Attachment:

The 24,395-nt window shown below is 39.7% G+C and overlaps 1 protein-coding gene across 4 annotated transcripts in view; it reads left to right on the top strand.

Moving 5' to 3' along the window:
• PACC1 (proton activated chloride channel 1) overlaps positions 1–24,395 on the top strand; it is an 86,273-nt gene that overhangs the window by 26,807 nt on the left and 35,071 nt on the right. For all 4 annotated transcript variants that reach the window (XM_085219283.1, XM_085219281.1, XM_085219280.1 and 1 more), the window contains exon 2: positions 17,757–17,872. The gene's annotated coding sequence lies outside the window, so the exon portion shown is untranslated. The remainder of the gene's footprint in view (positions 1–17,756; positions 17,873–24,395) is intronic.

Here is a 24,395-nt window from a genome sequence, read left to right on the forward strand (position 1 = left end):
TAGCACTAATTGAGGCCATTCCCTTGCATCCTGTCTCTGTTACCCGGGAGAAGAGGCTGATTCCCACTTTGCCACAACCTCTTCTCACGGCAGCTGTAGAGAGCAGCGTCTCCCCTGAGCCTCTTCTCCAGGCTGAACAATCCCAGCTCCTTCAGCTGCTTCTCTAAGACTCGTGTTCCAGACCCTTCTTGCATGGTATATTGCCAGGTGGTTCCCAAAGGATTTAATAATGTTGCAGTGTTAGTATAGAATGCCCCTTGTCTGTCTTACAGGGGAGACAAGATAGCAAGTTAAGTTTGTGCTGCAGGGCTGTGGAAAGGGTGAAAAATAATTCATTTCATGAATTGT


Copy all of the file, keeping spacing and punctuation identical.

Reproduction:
The 24,395-nt window shown below is 39.7% G+C and overlaps 1 protein-coding gene across 4 annotated transcripts in view; it reads left to right on the top strand.

Moving 5' to 3' along the window:
• PACC1 (proton activated chloride channel 1) overlaps positions 1–24,395 on the top strand; it is an 86,273-nt gene that overhangs the window by 26,807 nt on the left and 35,071 nt on the right. For all 4 annotated transcript variants that reach the window (XM_085219283.1, XM_085219281.1, XM_085219280.1 and 1 more), the window contains exon 2: positions 17,757–17,872. The gene's annotated coding sequence lies outside the window, so the exon portion shown is untranslated. The remainder of the gene's footprint in view (positions 1–17,756; positions 17,873–24,395) is intronic.

Here is a 24,395-nt window from a genome sequence, read left to right on the forward strand (position 1 = left end):
TAGCACTAATTGAGGCCATTCCCTTGCATCCTGTCTCTGTTACCCGGGAGAAGAGGCTGATTCCCACTTTGCCACAACCTCTTCTCACGGCAGCTGTAGAGAGCAGCGTCTCCCCTGAGCCTCTTCTCCAGGCTGAACAATCCCAGCTCCTTCAGCTGCTTCTCTAAGACTCGTGTTCCAGACCCTTCTTGCATGGTATATTGCCAGGTGGTTCCCAAAGGATTTAATAATGTTGCAGTGTTAGTATAGAATGCCCCTTGTCTGTCTTACAGGGGAGACAAGATAGCAAGTTAAGTTTGTGCTGCAGGGCTGTGGAAAGGGTGAAAAATAATTCATTTCATGAATTGT